Interview: Dame Wendy Hall on Global Commission on Internet Governance

We speak to UK IT's representative on the new Global Commission on Internet Governance and ask what she hopes it will achieve

Last week saw the launch of the Global Commission on Internet Governance at the World Economic Forum in Davos.

Created by The Royal Institute of International Affairs (Chatham House) and The Centre for International Governance Innovation (CIGI), the commission aims to raise the debate on how to keep the internet free and open in a time of increasing threats.

It will be chaired by Sweden's former prime minister and current minister of foreign affairs, Carl Bildt, and include 25 members from various industries, as well as academics, and policy and government specialists.

One member will be the UK’s own Dame Wendy Hall, professor of computer science at the University of Southampton.

Speaking exclusively to Computer Weekly, she admitted the commission was only in its early stages and the process of how it will work was yet to be determined.

“I said yes to joining the Commission as it is an important time for the internet and really timely following Edward Snowden’s revelations and the NSA,” said Hall. “It has brought up many issues around privacy and digital rights, and potentially this commission could be a real crossroads.”

There are already a number of committees, panels and international organsations talking about internet governance, but Hall said the appointment of Bildt as chair attracted her to this one.

“He is a real player in the field and he will be able to bring together other key players from across the world to make this a truly global commission,” she said. “Also Chatham House and the Centre for International Governance Innovation (CIGI) are very well known and very well respected institutions with a reputation for independence.”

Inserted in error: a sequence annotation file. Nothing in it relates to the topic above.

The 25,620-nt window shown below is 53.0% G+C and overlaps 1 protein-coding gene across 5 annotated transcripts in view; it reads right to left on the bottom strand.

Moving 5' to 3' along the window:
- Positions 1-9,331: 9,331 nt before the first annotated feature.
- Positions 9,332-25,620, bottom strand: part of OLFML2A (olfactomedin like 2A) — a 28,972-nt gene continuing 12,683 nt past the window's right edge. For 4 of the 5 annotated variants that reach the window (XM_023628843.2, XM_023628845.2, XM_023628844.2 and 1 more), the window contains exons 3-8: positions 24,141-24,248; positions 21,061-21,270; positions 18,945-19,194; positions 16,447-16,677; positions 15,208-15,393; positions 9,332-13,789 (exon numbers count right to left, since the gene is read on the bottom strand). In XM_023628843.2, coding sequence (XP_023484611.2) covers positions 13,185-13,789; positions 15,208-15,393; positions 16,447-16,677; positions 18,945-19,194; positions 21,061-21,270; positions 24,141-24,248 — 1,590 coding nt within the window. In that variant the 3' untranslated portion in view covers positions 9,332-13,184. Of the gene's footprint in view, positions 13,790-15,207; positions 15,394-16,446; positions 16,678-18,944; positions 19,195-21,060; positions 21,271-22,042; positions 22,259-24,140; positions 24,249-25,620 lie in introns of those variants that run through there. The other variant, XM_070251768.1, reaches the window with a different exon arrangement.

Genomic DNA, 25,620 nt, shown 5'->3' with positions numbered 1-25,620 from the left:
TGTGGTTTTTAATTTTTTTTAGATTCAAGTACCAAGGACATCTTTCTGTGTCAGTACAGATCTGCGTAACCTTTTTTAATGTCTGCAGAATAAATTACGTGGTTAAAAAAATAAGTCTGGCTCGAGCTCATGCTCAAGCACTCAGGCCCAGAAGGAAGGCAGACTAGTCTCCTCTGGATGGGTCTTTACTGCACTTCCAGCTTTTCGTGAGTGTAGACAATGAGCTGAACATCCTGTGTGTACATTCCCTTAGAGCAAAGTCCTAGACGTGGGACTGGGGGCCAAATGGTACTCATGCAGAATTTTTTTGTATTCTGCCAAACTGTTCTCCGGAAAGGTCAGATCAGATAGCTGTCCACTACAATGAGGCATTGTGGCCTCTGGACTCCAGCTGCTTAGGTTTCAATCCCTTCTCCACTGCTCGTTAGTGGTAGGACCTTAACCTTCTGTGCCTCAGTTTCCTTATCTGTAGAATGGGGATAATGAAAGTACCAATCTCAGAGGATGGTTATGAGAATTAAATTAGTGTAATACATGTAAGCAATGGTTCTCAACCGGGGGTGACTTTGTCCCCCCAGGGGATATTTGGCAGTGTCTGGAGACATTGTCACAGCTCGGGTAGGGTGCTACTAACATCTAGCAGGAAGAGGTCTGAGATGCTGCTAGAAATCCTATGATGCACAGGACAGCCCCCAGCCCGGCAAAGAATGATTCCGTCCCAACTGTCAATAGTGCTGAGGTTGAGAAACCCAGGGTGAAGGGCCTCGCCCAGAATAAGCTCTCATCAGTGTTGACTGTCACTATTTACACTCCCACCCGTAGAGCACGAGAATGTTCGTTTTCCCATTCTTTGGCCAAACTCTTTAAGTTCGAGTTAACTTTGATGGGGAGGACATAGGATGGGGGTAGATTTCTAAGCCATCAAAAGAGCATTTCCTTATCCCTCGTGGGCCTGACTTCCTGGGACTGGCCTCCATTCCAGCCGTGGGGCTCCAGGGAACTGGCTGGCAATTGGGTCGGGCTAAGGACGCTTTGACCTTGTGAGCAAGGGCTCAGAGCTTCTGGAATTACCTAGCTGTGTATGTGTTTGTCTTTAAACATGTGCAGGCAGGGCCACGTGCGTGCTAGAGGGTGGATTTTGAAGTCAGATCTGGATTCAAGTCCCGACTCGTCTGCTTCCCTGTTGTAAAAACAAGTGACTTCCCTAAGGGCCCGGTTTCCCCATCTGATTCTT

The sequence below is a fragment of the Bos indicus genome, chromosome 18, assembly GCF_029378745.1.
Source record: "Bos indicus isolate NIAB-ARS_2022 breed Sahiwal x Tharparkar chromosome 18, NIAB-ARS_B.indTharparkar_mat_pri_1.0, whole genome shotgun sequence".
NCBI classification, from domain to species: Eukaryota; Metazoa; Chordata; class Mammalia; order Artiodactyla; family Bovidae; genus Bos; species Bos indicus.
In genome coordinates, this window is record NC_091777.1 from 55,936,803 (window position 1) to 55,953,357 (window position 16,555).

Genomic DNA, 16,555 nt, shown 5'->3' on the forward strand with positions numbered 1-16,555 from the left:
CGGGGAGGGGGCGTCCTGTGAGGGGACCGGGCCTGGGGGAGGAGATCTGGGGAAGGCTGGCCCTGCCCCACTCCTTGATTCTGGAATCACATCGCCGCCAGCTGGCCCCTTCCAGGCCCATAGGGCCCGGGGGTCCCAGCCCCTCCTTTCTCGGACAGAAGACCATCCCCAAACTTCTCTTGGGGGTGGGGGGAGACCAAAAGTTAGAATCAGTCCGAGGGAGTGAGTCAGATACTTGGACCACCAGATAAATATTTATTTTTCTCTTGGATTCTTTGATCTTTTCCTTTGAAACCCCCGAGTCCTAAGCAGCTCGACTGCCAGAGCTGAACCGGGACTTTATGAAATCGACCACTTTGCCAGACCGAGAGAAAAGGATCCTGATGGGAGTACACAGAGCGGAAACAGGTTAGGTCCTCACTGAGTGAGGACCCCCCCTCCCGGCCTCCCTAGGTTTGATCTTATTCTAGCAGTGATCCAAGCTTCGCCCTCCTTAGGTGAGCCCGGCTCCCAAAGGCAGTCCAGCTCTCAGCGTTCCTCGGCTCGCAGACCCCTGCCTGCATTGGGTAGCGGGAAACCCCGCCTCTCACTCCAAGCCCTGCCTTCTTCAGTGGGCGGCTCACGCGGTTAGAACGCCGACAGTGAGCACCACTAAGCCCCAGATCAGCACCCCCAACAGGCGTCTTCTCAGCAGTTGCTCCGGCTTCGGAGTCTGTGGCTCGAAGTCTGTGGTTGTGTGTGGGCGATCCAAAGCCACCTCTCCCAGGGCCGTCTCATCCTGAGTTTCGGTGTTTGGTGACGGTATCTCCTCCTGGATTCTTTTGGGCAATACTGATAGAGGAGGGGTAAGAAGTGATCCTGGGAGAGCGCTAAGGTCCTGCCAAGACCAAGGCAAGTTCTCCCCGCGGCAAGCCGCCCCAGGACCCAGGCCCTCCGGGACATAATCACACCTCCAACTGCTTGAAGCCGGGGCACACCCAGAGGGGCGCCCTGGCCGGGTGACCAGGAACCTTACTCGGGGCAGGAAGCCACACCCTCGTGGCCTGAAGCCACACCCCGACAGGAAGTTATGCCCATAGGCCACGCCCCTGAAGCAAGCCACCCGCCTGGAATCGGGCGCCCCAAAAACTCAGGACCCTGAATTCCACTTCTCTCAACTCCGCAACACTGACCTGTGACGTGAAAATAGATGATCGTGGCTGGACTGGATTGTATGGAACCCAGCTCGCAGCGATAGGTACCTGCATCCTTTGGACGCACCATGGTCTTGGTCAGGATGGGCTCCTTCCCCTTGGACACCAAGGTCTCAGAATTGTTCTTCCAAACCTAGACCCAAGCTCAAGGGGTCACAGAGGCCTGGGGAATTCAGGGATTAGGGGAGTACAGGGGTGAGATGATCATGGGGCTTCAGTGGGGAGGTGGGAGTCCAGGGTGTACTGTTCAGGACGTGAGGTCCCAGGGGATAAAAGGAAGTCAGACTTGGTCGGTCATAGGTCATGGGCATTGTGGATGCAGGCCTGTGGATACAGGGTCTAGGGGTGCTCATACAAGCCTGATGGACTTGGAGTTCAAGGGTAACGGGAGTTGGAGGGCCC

But what goals did Hall think the commission had?

“We have to take an international approach but the key word is governance,” she said. “The internet is like the Wild West. There are some controlled spaces and the rest of it is utter anarchy. But it is too important to our lives to ignore and we must look at it at an international level.”

“The fact is we need to understand what we can expect when it comes to companies and indeed governments accessing our data. Also, if you look at places like China and the way they are cracking down on things such as Weibo – the country’s version of Twitter – what they are doing breaks the whole ethos of the internet and the web, which were set up to provide freedom of information. The founders of the internet didn’t set it up for governments to gather data on us – that was never the intention, and we must explore this.”

The commission is set to run for two years. Any longer and Hall thinks it would miss the boat on the issues at hand.

The fact is we need to understand what we can expect when it comes to companies and indeed governments accessing our data

Dame Wendy Hall, professor of computer science, University of Southampton

“We have to get up and running very quickly because the internet and the issues around it change daily,” she said. “Anything longer than two years would have been too long and there is no point in taking five years to do this as by then it is too late.”

“I am sure there will be interim reports and most importantly we will work on linking other organisations; movers and shakers like Vint Cerf and Tim Berners Lee, who are advocates of freedom and are already involved in a number of groups to talk about these issues. We all need to communicate with each other.”

But, as Hall pointed out, there are already other groups trying to address these issues and, with some countries cracking down on internet freedoms heavier than ever before, does she think the goals can be achieved?

“The commission launched in Davos at the World Economic Forum,” she said. “This is a place where nothing specific comes out of it but all of the world leaders go and what they discuss makes an impact. I hope through things like the WEF we will have an impact too.”

Hall concluded: “Internet governance is a really serious issue. There is no guarantee the commission will get it right and yes, I am skeptical of what it will achieve. But, if you don’t try at an international level, you have already failed.”

More information on the commission and a full list of its members can be found here.

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